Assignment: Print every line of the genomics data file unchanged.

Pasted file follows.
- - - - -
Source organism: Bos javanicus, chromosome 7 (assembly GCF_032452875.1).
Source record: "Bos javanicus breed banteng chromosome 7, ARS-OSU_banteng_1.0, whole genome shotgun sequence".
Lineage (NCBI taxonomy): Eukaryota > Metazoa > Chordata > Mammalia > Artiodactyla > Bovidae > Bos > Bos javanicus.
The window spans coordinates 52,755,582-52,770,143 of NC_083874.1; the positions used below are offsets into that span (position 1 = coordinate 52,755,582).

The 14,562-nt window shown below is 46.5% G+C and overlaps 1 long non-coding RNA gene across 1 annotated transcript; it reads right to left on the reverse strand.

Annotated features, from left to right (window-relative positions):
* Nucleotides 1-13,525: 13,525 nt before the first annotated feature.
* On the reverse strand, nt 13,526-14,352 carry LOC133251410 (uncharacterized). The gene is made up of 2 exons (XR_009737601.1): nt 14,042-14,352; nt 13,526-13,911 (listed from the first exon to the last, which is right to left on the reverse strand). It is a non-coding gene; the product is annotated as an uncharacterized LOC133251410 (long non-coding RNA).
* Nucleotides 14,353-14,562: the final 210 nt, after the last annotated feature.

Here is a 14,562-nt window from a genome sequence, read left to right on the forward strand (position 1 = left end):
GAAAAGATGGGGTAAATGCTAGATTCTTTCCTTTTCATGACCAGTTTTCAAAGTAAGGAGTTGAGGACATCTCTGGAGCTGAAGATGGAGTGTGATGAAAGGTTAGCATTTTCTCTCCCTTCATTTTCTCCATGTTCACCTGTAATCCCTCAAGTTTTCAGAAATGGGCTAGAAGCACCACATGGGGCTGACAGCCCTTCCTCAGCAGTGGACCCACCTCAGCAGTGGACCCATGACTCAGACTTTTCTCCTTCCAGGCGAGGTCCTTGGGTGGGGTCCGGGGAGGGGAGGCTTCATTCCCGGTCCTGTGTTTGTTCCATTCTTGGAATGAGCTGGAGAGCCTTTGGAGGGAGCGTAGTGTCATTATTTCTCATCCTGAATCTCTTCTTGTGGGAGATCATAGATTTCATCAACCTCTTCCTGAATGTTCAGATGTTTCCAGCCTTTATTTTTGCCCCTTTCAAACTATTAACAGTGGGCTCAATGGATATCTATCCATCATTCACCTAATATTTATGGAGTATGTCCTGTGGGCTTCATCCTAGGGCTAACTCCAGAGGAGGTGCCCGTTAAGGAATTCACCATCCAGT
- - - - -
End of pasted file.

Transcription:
Source organism: Bos javanicus, chromosome 7 (assembly GCF_032452875.1).
Source record: "Bos javanicus breed banteng chromosome 7, ARS-OSU_banteng_1.0, whole genome shotgun sequence".
Lineage (NCBI taxonomy): Eukaryota > Metazoa > Chordata > Mammalia > Artiodactyla > Bovidae > Bos > Bos javanicus.
The window spans coordinates 52,755,582-52,770,143 of NC_083874.1; the positions used below are offsets into that span (position 1 = coordinate 52,755,582).

The 14,562-nt window shown below is 46.5% G+C and overlaps 1 long non-coding RNA gene across 1 annotated transcript; it reads right to left on the reverse strand.

Annotated features, from left to right (window-relative positions):
* Nucleotides 1-13,525: 13,525 nt before the first annotated feature.
* On the reverse strand, nt 13,526-14,352 carry LOC133251410 (uncharacterized). The gene is made up of 2 exons (XR_009737601.1): nt 14,042-14,352; nt 13,526-13,911 (listed from the first exon to the last, which is right to left on the reverse strand). It is a non-coding gene; the product is annotated as an uncharacterized LOC133251410 (long non-coding RNA).
* Nucleotides 14,353-14,562: the final 210 nt, after the last annotated feature.

Here is a 14,562-nt window from a genome sequence, read left to right on the forward strand (position 1 = left end):
GAAAAGATGGGGTAAATGCTAGATTCTTTCCTTTTCATGACCAGTTTTCAAAGTAAGGAGTTGAGGACATCTCTGGAGCTGAAGATGGAGTGTGATGAAAGGTTAGCATTTTCTCTCCCTTCATTTTCTCCATGTTCACCTGTAATCCCTCAAGTTTTCAGAAATGGGCTAGAAGCACCACATGGGGCTGACAGCCCTTCCTCAGCAGTGGACCCACCTCAGCAGTGGACCCATGACTCAGACTTTTCTCCTTCCAGGCGAGGTCCTTGGGTGGGGTCCGGGGAGGGGAGGCTTCATTCCCGGTCCTGTGTTTGTTCCATTCTTGGAATGAGCTGGAGAGCCTTTGGAGGGAGCGTAGTGTCATTATTTCTCATCCTGAATCTCTTCTTGTGGGAGATCATAGATTTCATCAACCTCTTCCTGAATGTTCAGATGTTTCCAGCCTTTATTTTTGCCCCTTTCAAACTATTAACAGTGGGCTCAATGGATATCTATCCATCATTCACCTAATATTTATGGAGTATGTCCTGTGGGCTTCATCCTAGGGCTAACTCCAGAGGAGGTGCCCGTTAAGGAATTCACCATCCAGT